Amidst all the black propaganda thrown at Noynoy Aquino, the specter of a failure of elections, and the rumored plan to cheat him and deny him the presidency, people were expecting the worst to happen. But that didn’t hinder their resolve to do their part. Instead, the looming chaos brought out the best in the Filipino people.
It didn’t stop them from patiently waiting for hours at the precincts to cast their vote. And it didn’t dampen their spirits to overcome all imaginable obstacles to prevent them from exercising their constitutional right to vote. Long lines, broken PCOS machines, brownouts, boiling summer heat, violence, vote-buying, harassment, you name it -- they faced them all, unwilling to give up their sovereign right.
There were reasons for the elections to have gone wrong. But in the end, the people prevailed. Their collective voice was heard loud and clear, and their steel-willed determination was felt: they want CHANGE. And CHANGE they will get.
What happened on Election Day, May 10, 2010, was unlike previous elections. It was the first time that elections were automated. It was a big change from the antiquated manual system where only the moneyed cheaters won. As they say about Philippine elections: “There are no losers, only the winners and those who were cheated.” Indeed.
On Election Day, the traditional cheaters found themselves boxed in and unable to perform their dirty tricks. They tried but they didn’t get beyond first base. There were just too many poll watchers and watchdog groups who kept vigil in every precinct, ready to report cheating incidents and take video shots of suspicious activities with their cell phones’ video. In one precinct, a vote-buyer was caught on video handing money to a voter. He was immediately arrested by the police.
As it turned out, the elections were relatively peaceful, orderly, and not as problematic as most people predicted. Yes, there were problems but they were not insurmountable.
What could have gone wrong?
With all the red flags raised about possible massive cheating similar to the 2004 elections, the people braced for all the things that could go wrong. But in spite of that, the people turned out in large numbers at the polls. It was estimated that voter turnout was 85%. That is the good news. The bad news, however, is that disenfranchisement was very high which could have affected some tightly contested races such as the vice presidential race where Jejomar Binay surged past Mar Roxas by 800,000 votes. With about five million votes yet to be transmitted to Comelec from remote precincts, the election could be won “by a hairline.” However, in the case of the presidential race, it would be statistically improbable for Joseph “Erap” Estrada to beat Noynoy Aquino who was about five million votes ahead of Erap.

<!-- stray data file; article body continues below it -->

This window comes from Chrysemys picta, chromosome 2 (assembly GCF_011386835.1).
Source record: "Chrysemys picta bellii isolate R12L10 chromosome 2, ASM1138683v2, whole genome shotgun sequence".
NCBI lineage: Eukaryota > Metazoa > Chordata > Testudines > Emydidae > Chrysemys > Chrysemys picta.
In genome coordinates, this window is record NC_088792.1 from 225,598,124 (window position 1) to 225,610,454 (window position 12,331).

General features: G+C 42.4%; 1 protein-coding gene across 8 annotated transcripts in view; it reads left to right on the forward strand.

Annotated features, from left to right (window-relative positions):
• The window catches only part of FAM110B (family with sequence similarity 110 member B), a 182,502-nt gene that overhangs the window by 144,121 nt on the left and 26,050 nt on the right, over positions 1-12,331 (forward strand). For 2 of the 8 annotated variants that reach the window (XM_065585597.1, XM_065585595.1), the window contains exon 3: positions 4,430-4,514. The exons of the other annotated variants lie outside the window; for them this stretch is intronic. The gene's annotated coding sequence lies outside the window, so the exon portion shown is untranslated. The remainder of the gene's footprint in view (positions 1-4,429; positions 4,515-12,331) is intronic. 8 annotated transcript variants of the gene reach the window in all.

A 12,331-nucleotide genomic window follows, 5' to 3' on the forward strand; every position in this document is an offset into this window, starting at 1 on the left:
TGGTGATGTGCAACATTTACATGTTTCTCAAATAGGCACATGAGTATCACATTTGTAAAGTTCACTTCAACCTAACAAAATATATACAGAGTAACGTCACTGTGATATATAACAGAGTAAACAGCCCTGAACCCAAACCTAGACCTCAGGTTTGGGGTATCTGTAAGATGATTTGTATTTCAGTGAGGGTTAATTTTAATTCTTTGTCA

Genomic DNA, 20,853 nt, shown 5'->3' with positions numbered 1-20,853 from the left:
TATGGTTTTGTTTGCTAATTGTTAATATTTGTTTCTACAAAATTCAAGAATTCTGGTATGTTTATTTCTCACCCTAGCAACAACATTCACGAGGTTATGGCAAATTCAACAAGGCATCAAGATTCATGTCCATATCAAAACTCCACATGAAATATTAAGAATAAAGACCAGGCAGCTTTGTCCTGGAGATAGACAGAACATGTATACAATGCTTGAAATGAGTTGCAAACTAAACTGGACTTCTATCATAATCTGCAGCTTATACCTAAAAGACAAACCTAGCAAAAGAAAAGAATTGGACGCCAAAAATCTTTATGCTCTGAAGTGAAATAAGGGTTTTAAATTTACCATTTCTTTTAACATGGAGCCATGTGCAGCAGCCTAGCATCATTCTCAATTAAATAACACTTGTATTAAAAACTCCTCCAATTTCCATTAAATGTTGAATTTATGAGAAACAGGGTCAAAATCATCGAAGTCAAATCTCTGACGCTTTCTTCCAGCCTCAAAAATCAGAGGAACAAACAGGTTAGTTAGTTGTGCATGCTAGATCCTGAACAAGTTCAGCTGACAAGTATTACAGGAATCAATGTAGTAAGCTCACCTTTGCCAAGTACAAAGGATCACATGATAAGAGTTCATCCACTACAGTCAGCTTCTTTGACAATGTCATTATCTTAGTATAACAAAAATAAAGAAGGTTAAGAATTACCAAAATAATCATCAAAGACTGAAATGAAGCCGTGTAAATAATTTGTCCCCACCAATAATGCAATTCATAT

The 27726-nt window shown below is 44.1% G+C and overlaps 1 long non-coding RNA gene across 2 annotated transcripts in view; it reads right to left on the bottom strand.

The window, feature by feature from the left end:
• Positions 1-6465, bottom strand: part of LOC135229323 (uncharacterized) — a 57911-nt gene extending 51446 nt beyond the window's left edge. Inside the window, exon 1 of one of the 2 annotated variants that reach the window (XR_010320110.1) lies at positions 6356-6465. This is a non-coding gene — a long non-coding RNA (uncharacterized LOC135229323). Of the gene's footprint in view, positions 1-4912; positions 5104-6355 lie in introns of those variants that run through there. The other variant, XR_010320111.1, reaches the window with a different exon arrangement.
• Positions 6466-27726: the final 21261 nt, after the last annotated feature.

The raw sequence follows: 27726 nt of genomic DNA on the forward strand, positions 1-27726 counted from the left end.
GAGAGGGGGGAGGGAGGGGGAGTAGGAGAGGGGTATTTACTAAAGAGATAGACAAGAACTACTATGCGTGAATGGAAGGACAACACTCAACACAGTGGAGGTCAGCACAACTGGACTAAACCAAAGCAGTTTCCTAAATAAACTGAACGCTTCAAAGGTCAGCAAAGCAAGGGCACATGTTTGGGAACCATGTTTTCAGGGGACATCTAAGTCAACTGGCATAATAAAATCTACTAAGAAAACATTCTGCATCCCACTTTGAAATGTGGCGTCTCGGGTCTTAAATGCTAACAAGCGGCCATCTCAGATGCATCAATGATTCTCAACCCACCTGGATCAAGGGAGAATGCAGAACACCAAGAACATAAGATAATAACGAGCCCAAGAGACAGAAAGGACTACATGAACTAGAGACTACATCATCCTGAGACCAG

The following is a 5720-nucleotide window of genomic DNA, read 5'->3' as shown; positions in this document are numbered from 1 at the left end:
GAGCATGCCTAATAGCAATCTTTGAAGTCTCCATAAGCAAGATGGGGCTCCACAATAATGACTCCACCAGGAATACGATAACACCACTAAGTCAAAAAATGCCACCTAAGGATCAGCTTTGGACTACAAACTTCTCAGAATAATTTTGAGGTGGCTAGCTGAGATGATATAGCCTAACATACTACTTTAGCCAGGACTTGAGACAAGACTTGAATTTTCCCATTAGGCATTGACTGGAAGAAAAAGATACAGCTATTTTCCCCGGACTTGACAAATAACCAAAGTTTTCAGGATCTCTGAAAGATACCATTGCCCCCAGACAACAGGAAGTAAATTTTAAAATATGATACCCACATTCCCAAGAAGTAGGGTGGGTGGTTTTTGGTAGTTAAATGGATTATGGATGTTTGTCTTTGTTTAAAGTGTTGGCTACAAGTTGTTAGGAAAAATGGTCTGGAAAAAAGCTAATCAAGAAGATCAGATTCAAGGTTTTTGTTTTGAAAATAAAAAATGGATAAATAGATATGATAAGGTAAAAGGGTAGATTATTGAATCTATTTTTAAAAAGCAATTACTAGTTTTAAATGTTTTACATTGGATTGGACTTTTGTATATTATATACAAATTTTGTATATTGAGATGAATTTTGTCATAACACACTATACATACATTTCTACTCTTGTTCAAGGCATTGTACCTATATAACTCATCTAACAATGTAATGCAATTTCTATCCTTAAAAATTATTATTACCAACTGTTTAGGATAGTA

Reports of plots by some groups associated with certain candidates to rig the elections abounded. Incidence of “flying voters” (duplicate registrations) and “zombie voters” (dead voters) were documented -- estimated as many as five million -- by the Parish Pastoral Council for Responsible Voting (PPCRV) two months before the elections. The Commission on Elections (Comelec) promised to do something about it. As to whether the voters’ list was purged of flying and zombie voters remains to be seen. However, the indelible ink marked on the voters’ hands would deter them from voting more than once.
There were rumors that the “source code” was fixed programmatically to perform an automated dagdag-bawas (add-subtract) cheating operation to benefit the administration candidate, Gilbert “Gibo” Teodoro, or Gloria’s reputed “secret” candidate, Manny Villar. This rumor gained credibility when a “glitch” was discovered -- or uncovered -- during test runs of the Precinct Count Optical Scan (PCOS) machines in Occidental Mindoro and Muntinglupa City less than a week prior to Election Day.